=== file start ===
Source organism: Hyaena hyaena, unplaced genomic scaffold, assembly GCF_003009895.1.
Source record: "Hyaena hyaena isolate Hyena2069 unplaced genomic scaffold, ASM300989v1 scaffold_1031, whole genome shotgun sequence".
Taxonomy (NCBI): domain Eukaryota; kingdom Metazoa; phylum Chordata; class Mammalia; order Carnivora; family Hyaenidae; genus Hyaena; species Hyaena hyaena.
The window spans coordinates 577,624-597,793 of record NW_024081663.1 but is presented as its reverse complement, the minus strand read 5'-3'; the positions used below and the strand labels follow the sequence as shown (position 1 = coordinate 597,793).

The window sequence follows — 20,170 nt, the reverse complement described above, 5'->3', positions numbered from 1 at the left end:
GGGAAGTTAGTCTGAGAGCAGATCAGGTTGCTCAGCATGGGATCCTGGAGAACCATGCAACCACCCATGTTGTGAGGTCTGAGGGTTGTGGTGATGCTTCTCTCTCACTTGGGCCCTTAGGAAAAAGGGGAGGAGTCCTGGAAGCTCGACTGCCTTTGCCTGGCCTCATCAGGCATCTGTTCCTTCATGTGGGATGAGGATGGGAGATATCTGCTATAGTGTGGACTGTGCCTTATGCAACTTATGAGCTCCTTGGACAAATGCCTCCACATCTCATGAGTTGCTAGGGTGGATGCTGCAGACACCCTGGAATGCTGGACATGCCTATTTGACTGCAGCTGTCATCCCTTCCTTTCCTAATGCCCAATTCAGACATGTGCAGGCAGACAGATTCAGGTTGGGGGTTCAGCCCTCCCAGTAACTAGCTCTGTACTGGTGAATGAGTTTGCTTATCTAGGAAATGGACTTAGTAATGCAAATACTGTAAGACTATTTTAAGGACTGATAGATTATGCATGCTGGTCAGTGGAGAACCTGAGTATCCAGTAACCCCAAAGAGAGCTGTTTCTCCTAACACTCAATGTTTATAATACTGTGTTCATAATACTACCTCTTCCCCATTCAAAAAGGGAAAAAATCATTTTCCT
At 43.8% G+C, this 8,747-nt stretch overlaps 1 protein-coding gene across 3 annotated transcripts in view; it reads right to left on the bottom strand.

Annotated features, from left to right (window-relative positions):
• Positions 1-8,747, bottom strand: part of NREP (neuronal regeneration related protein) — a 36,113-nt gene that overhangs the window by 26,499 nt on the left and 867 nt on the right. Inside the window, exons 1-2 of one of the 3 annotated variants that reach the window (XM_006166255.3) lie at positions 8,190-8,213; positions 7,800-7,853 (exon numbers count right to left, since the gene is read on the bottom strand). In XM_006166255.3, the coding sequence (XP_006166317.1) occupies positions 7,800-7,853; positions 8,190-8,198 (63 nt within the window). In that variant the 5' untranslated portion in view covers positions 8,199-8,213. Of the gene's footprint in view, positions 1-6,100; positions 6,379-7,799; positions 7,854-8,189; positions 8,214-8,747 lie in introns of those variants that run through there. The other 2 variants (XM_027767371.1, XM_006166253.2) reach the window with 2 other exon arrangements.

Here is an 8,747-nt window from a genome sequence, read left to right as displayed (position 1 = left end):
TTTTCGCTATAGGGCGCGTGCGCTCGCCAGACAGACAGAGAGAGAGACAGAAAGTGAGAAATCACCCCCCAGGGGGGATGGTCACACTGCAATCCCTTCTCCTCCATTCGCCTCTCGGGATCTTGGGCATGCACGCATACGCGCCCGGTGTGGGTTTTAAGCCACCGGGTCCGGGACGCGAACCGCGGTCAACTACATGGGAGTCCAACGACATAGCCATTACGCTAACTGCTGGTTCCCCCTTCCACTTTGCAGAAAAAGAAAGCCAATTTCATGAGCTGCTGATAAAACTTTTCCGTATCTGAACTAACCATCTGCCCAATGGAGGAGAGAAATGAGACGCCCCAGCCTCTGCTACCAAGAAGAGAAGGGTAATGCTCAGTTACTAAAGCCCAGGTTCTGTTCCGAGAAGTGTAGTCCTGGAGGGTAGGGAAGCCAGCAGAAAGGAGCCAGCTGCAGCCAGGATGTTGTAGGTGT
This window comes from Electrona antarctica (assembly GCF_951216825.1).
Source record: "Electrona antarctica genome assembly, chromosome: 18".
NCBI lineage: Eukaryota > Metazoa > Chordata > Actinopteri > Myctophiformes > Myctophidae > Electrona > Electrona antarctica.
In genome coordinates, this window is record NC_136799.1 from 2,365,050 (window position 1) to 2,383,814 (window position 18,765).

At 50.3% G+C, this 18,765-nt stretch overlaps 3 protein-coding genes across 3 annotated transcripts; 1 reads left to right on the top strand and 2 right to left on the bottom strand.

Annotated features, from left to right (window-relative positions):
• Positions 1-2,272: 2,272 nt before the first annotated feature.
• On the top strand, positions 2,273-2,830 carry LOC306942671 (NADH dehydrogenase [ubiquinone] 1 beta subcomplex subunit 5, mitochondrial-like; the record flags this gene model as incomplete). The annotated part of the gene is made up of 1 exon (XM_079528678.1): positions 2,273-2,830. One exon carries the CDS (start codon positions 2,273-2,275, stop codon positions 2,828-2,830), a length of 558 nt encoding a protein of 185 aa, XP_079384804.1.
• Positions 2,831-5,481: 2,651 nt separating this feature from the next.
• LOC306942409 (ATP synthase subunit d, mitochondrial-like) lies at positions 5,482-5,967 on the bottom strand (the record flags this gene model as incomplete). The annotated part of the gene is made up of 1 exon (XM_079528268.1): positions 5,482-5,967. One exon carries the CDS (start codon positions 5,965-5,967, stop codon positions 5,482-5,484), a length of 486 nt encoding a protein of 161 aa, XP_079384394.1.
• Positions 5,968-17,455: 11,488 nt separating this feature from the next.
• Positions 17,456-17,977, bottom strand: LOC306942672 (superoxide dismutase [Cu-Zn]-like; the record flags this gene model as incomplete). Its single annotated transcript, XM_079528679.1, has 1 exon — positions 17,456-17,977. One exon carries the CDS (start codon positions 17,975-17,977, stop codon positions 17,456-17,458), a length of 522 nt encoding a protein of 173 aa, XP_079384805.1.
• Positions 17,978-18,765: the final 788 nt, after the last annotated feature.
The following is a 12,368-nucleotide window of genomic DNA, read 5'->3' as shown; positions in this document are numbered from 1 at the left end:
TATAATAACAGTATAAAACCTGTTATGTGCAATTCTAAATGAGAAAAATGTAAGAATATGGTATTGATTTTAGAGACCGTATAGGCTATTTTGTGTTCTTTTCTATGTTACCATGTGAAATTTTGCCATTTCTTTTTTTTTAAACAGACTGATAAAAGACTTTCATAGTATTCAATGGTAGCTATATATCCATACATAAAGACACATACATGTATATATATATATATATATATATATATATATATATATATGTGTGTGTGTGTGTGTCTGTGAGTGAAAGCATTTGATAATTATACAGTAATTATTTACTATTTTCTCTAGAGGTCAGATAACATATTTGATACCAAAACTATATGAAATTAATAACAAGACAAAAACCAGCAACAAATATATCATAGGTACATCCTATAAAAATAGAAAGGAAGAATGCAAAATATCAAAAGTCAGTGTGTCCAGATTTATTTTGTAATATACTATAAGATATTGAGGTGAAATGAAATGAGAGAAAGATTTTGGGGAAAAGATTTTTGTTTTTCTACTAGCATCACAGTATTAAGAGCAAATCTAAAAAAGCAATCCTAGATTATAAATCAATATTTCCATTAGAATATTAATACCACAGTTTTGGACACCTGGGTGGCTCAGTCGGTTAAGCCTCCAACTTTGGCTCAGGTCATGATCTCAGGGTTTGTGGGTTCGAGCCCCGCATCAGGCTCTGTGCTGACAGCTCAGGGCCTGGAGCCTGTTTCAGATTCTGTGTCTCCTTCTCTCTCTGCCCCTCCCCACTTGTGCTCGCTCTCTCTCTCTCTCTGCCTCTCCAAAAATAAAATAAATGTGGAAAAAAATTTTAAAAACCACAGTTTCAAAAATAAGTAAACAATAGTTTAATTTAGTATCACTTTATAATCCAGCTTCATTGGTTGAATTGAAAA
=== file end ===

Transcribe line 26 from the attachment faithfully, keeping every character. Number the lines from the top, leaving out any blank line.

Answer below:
TATAATAACAGTATAAAACCTGTTATGTGCAATTCTAAATGAGAAAAATGTAAGAATATGGTATTGATTTTAGAGACCGTATAGGCTATTTTGTGTTCTTTTCTATGTTACCATGTGAAATTTTGCCATTTCTTTTTTTTTAAACAGACTGATAAAAGACTTTCATAGTATTCAATGGTAGCTATATATCCATACATAAAGACACATACATGTATATATATATATATATATATATATATATATATATATATGTGTGTGTGTGTGTGTCTGTGAGTGAAAGCATTTGATAATTATACAGTAATTATTTACTATTTTCTCTAGAGGTCAGATAACATATTTGATACCAAAACTATATGAAATTAATAACAAGACAAAAACCAGCAACAAATATATCATAGGTACATCCTATAAAAATAGAAAGGAAGAATGCAAAATATCAAAAGTCAGTGTGTCCAGATTTATTTTGTAATATACTATAAGATATTGAGGTGAAATGAAATGAGAGAAAGATTTTGGGGAAAAGATTTTTGTTTTTCTACTAGCATCACAGTATTAAGAGCAAATCTAAAAAAGCAATCCTAGATTATAAATCAATATTTCCATTAGAATATTAATACCACAGTTTTGGACACCTGGGTGGCTCAGTCGGTTAAGCCTCCAACTTTGGCTCAGGTCATGATCTCAGGGTTTGTGGGTTCGAGCCCCGCATCAGGCTCTGTGCTGACAGCTCAGGGCCTGGAGCCTGTTTCAGATTCTGTGTCTCCTTCTCTCTCTGCCCCTCCCCACTTGTGCTCGCTCTCTCTCTCTCTCTGCCTCTCCAAAAATAAAATAAATGTGGAAAAAAATTTTAAAAACCACAGTTTCAAAAATAAGTAAACAATAGTTTAATTTAGTATCACTTTATAATCCAGCTTCATTGGTTGAATTGAAAA